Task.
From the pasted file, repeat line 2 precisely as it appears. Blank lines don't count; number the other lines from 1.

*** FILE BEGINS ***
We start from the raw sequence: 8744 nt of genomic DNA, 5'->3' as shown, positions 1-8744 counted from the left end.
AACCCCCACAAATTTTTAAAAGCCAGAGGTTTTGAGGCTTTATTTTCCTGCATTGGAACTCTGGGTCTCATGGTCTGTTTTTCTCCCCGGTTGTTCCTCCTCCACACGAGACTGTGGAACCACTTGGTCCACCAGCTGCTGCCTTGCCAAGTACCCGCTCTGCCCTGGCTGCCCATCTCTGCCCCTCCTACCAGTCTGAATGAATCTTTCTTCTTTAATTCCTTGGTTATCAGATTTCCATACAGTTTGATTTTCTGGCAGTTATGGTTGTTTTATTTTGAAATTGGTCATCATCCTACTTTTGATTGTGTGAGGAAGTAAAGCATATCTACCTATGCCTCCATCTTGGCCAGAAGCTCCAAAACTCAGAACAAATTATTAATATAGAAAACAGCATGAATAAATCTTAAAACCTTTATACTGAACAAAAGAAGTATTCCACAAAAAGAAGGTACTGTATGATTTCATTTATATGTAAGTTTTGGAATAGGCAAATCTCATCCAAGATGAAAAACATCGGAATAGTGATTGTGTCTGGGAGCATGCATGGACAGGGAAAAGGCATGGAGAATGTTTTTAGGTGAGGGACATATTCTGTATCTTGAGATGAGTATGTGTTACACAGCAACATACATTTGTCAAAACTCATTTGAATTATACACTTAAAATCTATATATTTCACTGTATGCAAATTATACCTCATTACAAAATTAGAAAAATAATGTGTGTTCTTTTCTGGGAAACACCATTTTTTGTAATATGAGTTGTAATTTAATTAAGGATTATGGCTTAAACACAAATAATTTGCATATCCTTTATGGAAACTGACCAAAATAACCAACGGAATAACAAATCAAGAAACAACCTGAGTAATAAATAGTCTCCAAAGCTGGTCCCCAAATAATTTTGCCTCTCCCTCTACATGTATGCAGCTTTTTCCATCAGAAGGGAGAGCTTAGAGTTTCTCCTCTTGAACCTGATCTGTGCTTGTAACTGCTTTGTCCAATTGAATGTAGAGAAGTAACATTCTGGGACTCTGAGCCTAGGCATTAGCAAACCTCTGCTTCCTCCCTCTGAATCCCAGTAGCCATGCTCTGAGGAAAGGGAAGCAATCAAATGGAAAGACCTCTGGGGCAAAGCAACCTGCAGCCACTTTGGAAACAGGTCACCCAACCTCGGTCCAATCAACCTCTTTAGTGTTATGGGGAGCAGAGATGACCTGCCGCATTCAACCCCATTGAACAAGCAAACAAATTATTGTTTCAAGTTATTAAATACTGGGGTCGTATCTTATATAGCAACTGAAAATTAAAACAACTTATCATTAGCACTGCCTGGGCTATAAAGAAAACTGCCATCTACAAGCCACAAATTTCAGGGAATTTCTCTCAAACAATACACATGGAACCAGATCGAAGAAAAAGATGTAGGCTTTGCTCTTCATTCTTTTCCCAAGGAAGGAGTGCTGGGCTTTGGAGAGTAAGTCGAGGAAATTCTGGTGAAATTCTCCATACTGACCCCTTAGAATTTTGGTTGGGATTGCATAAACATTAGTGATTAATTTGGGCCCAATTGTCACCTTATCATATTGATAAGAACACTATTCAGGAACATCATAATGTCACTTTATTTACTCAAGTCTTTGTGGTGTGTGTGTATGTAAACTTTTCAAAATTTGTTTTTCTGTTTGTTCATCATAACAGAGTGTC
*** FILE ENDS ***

AACCCCCACAAATTTTTAAAAGCCAGAGGTTTTGAGGCTTTATTTTCCTGCATTGGAACTCTGGGTCTCATGGTCTGTTTTTCTCCCCGGTTGTTCCTCCTCCACACGAGACTGTGGAACCACTTGGTCCACCAGCTGCTGCCTTGCCAAGTACCCGCTCTGCCCTGGCTGCCCATCTCTGCCCCTCCTACCAGTCTGAATGAATCTTTCTTCTTTAATTCCTTGGTTATCAGATTTCCATACAGTTTGATTTTCTGGCAGTTATGGTTGTTTTATTTTGAAATTGGTCATCATCCTACTTTTGATTGTGTGAGGAAGTAAAGCATATCTACCTATGCCTCCATCTTGGCCAGAAGCTCCAAAACTCAGAACAAATTATTAATATAGAAAACAGCATGAATAAATCTTAAAACCTTTATACTGAACAAAAGAAGTATTCCACAAAAAGAAGGTACTGTATGATTTCATTTATATGTAAGTTTTGGAATAGGCAAATCTCATCCAAGATGAAAAACATCGGAATAGTGATTGTGTCTGGGAGCATGCATGGACAGGGAAAAGGCATGGAGAATGTTTTTAGGTGAGGGACATATTCTGTATCTTGAGATGAGTATGTGTTACACAGCAACATACATTTGTCAAAACTCATTTGAATTATACACTTAAAATCTATATATTTCACTGTATGCAAATTATACCTCATTACAAAATTAGAAAAATAATGTGTGTTCTTTTCTGGGAAACACCATTTTTTGTAATATGAGTTGTAATTTAATTAAGGATTATGGCTTAAACACAAATAATTTGCATATCCTTTATGGAAACTGACCAAAATAACCAACGGAATAACAAATCAAGAAACAACCTGAGTAATAAATAGTCTCCAAAGCTGGTCCCCAAATAATTTTGCCTCTCCCTCTACATGTATGCAGCTTTTTCCATCAGAAGGGAGAGCTTAGAGTTTCTCCTCTTGAACCTGATCTGTGCTTGTAACTGCTTTGTCCAATTGAATGTAGAGAAGTAACATTCTGGGACTCTGAGCCTAGGCATTAGCAAACCTCTGCTTCCTCCCTCTGAATCCCAGTAGCCATGCTCTGAGGAAAGGGAAGCAATCAAATGGAAAGACCTCTGGGGCAAAGCAACCTGCAGCCACTTTGGAAACAGGTCACCCAACCTCGGTCCAATCAACCTCTTTAGTGTTATGGGGAGCAGAGATGACCTGCCGCATTCAACCCCATTGAACAAGCAAACAAATTATTGTTTCAAGTTATTAAATACTGGGGTCGTATCTTATATAGCAACTGAAAATTAAAACAACTTATCATTAGCACTGCCTGGGCTATAAAGAAAACTGCCATCTACAAGCCACAAATTTCAGGGAATTTCTCTCAAACAATACACATGGAACCAGATCGAAGAAAAAGATGTAGGCTTTGCTCTTCATTCTTTTCCCAAGGAAGGAGTGCTGGGCTTTGGAGAGTAAGTCGAGGAAATTCTGGTGAAATTCTCCATACTGACCCCTTAGAATTTTGGTTGGGATTGCATAAACATTAGTGATTAATTTGGGCCCAATTGTCACCTTATCATATTGATAAGAACACTATTCAGGAACATCATAATGTCACTTTATTTACTCAAGTCTTTGTGGTGTGTGTGTATGTAAACTTTTCAAAATTTGTTTTTCTGTTTGTTCATCATAACAGAGTGTC